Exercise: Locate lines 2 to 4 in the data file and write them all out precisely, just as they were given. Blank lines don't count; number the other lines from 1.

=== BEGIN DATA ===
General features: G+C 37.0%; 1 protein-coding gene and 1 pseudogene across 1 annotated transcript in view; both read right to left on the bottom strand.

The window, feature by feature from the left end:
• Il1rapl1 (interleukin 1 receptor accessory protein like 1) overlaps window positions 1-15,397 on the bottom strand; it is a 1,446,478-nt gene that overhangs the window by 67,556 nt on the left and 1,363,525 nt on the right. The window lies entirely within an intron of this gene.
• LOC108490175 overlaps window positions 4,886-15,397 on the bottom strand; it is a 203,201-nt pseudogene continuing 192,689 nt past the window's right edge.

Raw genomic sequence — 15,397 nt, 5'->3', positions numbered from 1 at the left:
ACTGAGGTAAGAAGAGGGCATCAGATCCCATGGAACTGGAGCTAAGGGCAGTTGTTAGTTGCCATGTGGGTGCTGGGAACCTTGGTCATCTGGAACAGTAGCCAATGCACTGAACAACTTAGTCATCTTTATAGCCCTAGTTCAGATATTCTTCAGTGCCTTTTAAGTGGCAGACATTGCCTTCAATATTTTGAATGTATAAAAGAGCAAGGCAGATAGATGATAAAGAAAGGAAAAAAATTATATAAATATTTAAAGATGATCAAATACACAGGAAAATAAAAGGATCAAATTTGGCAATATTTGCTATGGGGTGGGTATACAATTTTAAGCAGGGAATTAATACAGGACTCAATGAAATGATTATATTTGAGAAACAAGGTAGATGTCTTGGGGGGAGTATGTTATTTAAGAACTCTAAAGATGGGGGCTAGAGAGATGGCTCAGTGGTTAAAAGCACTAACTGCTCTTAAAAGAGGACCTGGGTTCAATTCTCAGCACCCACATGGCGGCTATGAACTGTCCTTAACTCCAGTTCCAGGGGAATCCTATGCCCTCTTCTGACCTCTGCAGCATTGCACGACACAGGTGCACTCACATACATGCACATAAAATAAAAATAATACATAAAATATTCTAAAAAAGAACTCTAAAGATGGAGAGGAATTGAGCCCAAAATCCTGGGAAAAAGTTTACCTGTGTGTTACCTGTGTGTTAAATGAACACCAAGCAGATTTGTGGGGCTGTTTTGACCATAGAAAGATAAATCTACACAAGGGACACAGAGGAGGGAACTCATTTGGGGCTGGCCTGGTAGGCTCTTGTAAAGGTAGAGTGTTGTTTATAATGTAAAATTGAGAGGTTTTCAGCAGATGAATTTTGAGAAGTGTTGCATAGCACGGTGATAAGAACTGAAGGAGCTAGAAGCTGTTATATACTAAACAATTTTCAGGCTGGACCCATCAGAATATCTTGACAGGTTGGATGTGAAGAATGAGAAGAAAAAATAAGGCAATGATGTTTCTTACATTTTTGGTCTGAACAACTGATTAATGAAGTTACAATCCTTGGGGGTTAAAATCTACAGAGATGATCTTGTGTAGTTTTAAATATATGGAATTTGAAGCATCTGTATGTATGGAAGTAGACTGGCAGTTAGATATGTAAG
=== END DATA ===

The window, feature by feature from the left end:
• Il1rapl1 (interleukin 1 receptor accessory protein like 1) overlaps window positions 1-15,397 on the bottom strand; it is a 1,446,478-nt gene that overhangs the window by 67,556 nt on the left and 1,363,525 nt on the right. The window lies entirely within an intron of this gene.
• LOC108490175 overlaps window positions 4,886-15,397 on the bottom strand; it is a 203,201-nt pseudogene continuing 192,689 nt past the window's right edge.